This is a still from the final shot of the final scene of the legendary film 'Rocky', and for certain reasons I think it is one of the greatest ever moments in cinematography:
It's a classic film which for many of us was first watched in our childhood. Whenever I watch Rocky, I feel it glows with that quality of wonder which I experienced often when I watched movies back then - as with films like Star Wars, Breakin', Ralph Bakshi's animation of Lord of the Rings, 2001: A Space Odyssey etc.
But I only recently came to appreciate the real nature of the victory in the film, which is encapsulated in this shot above. I am revisiting so many films these days with the perspective of Experience rather than Innocence, perhaps such new understandings are inevitable.
The story of the inception of Rocky is wonderful as it is famous - an unknown actor by the name of Sylvester Stallone was hitting thirty and could not get a good role for love nor money. So on a suggestion he wrote a screenplay to which he could be attached as the lead. He came up with Rocky, a film about a journeyman boxer on the wrong side of thirty whose career has taken him no further than being a glorified punch bag. He gets a break by pure luck to fight the heavyweight champion of the world, and captures hearts of millions.
Life mirrors art. And inasmuch, the film has inspired just as many. Not only real world-class boxers, but also artists, lawyers, fishermen, postmen, the struggling, the dispossessed, the disappointed, the depressed - anyone who has felt life's struggle bearing down on them, crippled with dread by the odds on the betting slip, with a sense that life has no particular place for them to be. Art is human technology for the emotions, and Rocky is a powerful tool at that.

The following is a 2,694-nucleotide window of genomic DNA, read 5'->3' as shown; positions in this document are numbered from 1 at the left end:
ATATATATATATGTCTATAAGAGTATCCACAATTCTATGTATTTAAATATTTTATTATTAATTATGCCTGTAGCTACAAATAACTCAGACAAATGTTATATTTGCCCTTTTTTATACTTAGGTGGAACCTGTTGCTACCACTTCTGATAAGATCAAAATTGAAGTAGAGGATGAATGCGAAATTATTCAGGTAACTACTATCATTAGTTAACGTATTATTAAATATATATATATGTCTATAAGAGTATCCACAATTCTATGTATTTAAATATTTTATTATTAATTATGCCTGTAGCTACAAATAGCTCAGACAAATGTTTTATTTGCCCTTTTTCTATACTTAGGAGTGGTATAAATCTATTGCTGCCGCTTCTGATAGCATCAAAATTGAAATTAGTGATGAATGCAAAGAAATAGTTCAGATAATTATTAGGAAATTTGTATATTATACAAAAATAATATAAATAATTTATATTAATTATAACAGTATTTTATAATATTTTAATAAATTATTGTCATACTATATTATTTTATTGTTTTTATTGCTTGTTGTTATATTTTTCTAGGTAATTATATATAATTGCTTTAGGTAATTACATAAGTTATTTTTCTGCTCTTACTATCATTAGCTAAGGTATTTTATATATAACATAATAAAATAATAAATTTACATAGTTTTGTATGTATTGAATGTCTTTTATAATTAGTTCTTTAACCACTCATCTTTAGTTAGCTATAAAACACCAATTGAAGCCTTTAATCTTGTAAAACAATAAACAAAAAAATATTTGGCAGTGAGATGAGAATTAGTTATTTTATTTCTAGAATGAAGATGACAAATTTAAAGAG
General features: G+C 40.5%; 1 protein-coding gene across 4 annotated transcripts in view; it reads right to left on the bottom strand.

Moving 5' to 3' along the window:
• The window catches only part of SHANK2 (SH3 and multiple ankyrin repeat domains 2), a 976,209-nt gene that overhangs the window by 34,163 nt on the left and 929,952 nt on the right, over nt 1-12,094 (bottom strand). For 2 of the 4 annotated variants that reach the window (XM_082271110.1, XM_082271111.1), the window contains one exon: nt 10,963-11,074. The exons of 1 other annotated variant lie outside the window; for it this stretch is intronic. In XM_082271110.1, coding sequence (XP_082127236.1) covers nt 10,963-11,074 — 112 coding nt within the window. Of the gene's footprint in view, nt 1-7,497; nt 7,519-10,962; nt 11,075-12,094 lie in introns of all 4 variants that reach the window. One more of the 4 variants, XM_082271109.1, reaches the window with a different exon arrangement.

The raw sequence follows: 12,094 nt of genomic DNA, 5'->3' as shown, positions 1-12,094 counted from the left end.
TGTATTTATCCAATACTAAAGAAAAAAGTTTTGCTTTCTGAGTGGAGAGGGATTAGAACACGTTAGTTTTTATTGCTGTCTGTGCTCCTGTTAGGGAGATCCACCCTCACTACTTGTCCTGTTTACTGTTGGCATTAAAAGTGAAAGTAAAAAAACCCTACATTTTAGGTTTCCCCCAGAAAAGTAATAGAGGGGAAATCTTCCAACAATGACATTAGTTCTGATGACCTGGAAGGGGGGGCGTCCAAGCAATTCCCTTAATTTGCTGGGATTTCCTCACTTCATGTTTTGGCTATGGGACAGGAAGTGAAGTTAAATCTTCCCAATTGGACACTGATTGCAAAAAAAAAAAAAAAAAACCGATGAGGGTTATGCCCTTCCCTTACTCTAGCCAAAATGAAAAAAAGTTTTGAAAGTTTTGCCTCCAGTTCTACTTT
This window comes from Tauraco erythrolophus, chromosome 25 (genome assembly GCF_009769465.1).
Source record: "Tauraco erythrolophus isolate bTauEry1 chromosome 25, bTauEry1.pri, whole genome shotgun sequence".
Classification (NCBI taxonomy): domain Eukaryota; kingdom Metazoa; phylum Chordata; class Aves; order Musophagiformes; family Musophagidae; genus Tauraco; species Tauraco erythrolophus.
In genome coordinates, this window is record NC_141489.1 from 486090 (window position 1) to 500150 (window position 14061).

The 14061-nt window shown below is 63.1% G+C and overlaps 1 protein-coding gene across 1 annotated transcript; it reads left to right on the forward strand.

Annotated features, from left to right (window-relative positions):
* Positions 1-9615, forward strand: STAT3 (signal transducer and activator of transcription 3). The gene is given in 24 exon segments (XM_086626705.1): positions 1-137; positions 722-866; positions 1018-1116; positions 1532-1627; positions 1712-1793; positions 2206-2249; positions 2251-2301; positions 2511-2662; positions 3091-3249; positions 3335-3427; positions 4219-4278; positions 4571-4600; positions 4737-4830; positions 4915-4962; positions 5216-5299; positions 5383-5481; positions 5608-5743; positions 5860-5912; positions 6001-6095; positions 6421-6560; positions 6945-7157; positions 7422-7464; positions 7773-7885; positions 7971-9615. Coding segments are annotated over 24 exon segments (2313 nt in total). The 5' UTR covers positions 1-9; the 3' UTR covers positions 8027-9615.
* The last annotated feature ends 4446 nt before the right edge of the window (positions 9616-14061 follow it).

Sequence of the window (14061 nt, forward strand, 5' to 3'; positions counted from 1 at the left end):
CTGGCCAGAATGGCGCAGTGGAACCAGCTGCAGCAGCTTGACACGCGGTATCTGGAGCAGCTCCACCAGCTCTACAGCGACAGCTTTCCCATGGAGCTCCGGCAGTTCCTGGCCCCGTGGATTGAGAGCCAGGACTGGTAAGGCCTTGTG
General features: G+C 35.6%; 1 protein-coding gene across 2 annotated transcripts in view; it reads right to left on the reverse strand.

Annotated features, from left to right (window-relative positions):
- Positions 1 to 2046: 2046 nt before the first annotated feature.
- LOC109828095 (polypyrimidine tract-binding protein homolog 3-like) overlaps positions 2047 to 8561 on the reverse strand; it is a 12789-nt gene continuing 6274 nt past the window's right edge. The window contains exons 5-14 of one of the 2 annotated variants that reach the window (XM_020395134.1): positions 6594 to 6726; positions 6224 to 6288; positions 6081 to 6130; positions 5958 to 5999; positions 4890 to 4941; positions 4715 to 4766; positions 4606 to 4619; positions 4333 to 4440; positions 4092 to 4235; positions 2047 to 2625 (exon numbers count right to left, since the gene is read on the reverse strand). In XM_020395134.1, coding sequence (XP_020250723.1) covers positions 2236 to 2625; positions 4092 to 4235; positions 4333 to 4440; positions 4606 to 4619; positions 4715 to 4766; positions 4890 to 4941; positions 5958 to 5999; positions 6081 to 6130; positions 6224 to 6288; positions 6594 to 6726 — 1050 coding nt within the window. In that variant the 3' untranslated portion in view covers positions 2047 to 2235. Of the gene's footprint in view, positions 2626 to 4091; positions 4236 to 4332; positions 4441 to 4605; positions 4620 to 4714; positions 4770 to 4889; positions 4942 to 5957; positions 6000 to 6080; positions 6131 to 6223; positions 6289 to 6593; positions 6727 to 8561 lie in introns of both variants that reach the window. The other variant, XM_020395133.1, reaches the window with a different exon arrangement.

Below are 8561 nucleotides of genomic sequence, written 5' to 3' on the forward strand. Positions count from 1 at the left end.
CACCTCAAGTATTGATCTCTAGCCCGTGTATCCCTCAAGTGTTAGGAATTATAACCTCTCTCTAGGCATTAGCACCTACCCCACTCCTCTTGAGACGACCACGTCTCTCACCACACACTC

Rocky is a film about finding your place, your value, your meaning. The climactic fight against Apollo Creed represents the bludgeoning gauntlet of life. Each round will challenge the fighter to bow out under its relentless onslaught. Rocky sets himself the goal of simply going the distance, staying on his feet - having this goal of survival can be enough to get you through.
But when the final bell rings, and although Rocky indeed loses the fight via a split decision, his indisputable victory is one of the most poignant in any story I can think of. He has survived the battle, he did not give in, and his famous success is recognised in cheers and theme music. But at that climactic point, the film does something extraordinary - and wonderful. Rocky does not see the crowd cheering, nor heed anyone in the ring, all he cares about is the woman he loves - he cries out desperately for her as though she is lost. She runs to the ring, and the camera closes tight, shutting out the entire world, the chaos and the fury of the crowd. The telephoto close-up crop creates an intimate space within the roaring finale of the boxing arena and the film itself. The final shot is not of Rocky standing tall receiving adulation and recognising his achievement in the grand accolades of the audience. The final shot is of a man finding meaning in an entirely self-defined way - he knows what is important, and that is the connection and sense of destination and home, lost in an embrace, on the shoulder of his love. The bruises are dark, but the eyes are closed, and the relief is powerful. It is a relief not just from the ordeal of the fight, but from being lost in life.